You say “mash-up” and I say “train wreck.” Into the Woods (opening today) is based on the popular Tony-award-winning Stephen Sondheim musical, featuring a story that, ahem, “mashes up” and interweaves various classic fairy tales into one. There is Little Red Riding Hood, Cinderella, Rapunzel, Jack and the Beanstalk and hints of Thumbelina. There is a wicked old witch played by Meryl Streep and a Big Bad Wolf portrayed by Johnny Depp lurking about. What could possibly go wrong? Hold on, I’ll tell you.
In the opening musical number, a baker (James Corden) and his wife (Emily Blunt) are cursed by a wicked witch (Streep) that they will not be able to have a child unless the witch is brought a series of items that she needs to reverse a spell that in turn was cast on her, making her ugly. The items are: A slipper as pure as gold, the cape as red as blood, the hair as yellow as corn and the cow as white as milk. If you know your fairy tale lore, you can guess as to where and from whom the baker and his wife can find such items.
Of course, each of the others are dealing with their own (known) issues. Cinderella (Anna Kendrick) needs to get that house cleaned up before she can attend the big festival hosted by the handsome Prince (Chris Pine), avoiding the ridicule of her evil stepmother (Christing Baranski) and two stepsisters (Lucy Punch and Tammy Blanchard). A different Prince (Billy Magnussen) is pining for the attention of the long-haired maiden, Rapunzel (Mackenzie Mauzy) who is being held atop a tower with no doors or stairs. Jack (Daniel Huttlestone) and his mother (Tracey Ullman) cannot get their snow white cow to produce milk and of course, the little kleptomaniac, Red Riding Hood (Lilla Crawford) must be wary of the Wolf (Depp) on her way to grandmother’s house.
All of this glorious interconnecting is quite clever, and the story is smart in how it tangles all of this into one glorious ball of childhood memories. The first half-hour or so, is actually quite good and as you can gather from the above description, this version of the play features a star-studded cast, many of whom give performances worth remembering (mainly Streep, Blunt, Corden and Pine).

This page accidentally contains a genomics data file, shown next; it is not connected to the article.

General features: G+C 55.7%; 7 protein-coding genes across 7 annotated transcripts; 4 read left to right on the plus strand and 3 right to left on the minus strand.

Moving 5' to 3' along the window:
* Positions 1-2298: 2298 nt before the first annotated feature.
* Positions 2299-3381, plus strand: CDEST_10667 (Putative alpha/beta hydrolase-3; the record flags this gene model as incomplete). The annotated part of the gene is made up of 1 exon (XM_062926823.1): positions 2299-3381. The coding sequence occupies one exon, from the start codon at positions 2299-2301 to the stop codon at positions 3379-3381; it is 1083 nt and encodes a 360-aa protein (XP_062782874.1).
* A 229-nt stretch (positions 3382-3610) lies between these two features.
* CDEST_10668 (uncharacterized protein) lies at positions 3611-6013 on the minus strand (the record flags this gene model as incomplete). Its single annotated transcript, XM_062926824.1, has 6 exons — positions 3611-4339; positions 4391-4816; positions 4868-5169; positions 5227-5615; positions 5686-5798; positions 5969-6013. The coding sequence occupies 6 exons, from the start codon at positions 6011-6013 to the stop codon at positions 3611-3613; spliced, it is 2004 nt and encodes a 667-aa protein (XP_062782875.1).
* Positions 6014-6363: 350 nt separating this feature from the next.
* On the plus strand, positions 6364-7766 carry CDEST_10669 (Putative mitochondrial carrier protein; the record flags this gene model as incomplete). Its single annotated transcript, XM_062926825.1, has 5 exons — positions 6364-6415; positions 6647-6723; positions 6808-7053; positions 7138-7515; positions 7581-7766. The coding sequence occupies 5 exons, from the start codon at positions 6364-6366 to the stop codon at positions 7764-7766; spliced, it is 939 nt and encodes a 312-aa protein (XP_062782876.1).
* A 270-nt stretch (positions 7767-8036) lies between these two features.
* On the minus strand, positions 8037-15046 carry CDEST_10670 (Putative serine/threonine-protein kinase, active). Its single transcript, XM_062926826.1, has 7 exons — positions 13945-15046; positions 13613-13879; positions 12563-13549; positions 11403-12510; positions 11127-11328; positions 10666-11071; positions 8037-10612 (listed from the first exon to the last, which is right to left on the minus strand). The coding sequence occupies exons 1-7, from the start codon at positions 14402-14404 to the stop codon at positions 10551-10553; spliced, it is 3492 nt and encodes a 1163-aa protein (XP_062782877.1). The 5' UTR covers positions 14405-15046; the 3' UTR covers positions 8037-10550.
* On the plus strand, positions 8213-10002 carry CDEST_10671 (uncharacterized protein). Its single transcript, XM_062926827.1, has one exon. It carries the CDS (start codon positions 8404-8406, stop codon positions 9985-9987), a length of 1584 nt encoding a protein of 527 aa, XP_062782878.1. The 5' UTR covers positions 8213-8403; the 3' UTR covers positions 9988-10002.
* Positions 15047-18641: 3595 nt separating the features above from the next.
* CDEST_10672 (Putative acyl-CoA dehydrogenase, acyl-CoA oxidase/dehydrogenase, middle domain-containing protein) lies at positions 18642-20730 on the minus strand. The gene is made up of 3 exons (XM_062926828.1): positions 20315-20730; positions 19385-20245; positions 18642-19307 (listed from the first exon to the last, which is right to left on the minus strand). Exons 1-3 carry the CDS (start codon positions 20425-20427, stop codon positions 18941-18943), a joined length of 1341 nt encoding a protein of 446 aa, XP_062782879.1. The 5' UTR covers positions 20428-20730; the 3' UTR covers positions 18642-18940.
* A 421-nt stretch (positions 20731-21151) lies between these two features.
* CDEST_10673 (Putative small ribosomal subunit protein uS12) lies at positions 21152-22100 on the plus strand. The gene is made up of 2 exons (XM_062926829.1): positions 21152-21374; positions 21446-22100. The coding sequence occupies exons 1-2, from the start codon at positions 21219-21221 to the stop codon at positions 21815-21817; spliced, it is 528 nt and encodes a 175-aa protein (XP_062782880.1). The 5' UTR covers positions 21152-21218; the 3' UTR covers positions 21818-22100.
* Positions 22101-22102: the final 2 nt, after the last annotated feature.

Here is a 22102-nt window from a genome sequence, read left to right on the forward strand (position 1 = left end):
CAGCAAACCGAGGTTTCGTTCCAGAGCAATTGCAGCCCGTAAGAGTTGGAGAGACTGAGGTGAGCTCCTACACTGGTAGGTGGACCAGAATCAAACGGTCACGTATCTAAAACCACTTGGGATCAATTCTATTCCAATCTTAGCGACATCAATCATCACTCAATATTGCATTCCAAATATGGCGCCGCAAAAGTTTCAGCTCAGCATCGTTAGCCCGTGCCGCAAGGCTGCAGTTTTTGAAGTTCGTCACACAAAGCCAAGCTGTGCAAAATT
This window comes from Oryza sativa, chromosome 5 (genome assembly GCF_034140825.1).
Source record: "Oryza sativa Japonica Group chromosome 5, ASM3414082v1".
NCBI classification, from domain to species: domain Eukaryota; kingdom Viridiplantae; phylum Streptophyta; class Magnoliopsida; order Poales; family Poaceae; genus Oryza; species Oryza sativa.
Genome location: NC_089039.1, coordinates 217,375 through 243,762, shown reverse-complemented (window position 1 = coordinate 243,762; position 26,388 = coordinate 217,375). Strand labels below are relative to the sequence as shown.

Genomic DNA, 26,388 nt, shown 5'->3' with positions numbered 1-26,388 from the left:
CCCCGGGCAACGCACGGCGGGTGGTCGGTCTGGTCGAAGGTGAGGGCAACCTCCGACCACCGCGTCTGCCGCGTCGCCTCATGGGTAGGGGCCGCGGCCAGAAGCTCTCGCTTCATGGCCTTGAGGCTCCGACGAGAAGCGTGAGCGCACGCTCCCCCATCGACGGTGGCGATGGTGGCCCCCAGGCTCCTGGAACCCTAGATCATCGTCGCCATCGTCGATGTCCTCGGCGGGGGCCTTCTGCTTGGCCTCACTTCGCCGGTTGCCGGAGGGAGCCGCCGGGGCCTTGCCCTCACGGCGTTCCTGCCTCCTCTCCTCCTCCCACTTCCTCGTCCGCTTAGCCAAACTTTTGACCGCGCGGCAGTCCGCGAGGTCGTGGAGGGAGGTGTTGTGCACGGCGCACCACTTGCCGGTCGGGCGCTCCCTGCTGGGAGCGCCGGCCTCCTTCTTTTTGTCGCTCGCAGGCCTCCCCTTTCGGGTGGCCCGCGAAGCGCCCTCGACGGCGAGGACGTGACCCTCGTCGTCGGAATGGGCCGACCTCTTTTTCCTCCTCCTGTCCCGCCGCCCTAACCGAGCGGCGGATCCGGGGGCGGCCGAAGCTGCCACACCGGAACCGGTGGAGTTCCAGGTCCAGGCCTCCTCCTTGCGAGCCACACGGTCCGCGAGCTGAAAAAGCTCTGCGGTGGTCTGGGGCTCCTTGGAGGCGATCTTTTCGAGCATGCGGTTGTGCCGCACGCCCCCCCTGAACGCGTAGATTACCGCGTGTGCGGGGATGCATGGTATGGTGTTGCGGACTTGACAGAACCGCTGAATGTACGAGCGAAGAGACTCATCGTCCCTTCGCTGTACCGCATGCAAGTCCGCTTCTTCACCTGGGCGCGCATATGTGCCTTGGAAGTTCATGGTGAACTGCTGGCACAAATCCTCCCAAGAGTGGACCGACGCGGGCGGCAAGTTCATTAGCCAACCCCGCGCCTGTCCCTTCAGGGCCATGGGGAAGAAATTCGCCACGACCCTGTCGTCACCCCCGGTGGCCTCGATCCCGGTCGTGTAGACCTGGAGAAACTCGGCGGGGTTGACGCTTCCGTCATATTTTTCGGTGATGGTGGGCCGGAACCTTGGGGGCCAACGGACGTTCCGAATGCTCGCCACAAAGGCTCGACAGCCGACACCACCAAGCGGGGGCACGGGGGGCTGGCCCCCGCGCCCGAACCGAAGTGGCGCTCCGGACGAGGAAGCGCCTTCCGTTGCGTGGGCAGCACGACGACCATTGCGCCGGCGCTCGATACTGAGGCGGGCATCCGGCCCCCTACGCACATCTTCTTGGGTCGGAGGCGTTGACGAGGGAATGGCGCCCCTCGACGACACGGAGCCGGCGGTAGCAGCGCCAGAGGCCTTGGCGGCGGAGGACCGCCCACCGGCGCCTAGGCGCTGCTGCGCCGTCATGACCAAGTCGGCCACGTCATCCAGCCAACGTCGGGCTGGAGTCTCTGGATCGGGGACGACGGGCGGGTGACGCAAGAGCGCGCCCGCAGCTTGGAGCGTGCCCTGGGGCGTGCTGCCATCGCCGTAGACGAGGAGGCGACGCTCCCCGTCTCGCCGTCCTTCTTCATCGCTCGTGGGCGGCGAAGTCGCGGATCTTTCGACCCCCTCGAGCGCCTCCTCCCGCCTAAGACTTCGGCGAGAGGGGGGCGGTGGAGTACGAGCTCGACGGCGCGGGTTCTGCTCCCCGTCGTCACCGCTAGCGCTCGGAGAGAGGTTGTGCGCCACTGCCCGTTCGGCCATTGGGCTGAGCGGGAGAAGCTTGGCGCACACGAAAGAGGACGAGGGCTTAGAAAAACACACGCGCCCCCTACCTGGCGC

But there is unfortunately way too much that I’m trying to forget. I was completely shaken that the building story comes to a tidy end just over the half-way mark of the film. They might as well have just pulled a curtain over the screen and announced an intermission, before resuming for an all-new adventure in the second half. This may have worked on a stage, but it was a horrible segue to behold on screen. What was a cutesy, fantastical fable suddenly ends and shifts into a boring, painstakingly banal revenge story, as a Giant ascends from the sky to seek revenge on the established characters. Pun intended, this was a giant let-down.
Not having seen the play, I must also say that I was very underwhelmed with the music. The opening number “Into the Woods” was catchy, and a duet between pompous Princes was fairly amusing, but overall the repetitiveness of the melodies had me wishing for the stroke of midnight to come, making all of this just go away.
With all of the fairy-tales being swirled around, I also found this movie a bit dark and creepy. That won’t stop parents from bringing their children, as the Disney label instantly makes this an attractive family-film. But you tell me, for example, if that big bad wolf is simply hungry, or possibly horny. Very creepy indeed.
With the talented cast, colorful characters and the clout of Sondheim’s reputation riding behind Into the Woods, I was very disappointed in the magic brew director Rob Marshall was able to concoct. It was a visual achievement for sure, but this time, the shoe just didn’t fit.
Genre: Comedy, Family, Fantasy
Run Time: 2 hours 4 minutes, Rated PG
Starring: Anna Kendrick, Emily Blunt, Johnny Depp, Chris Pine, Meryl Streep, Lucy Punch, Christine Baranski, James Corden, Tracey Ullman, Mackenzie Mauzy, Lilla Crawford
Directed by Rob Marshall (Pirates of the Caribbean: On Stranger Tides, Nine, Memoirs of a Geisha, Chicago)
Opens locally on Thursday, Dec 25, 2014 (check for show times).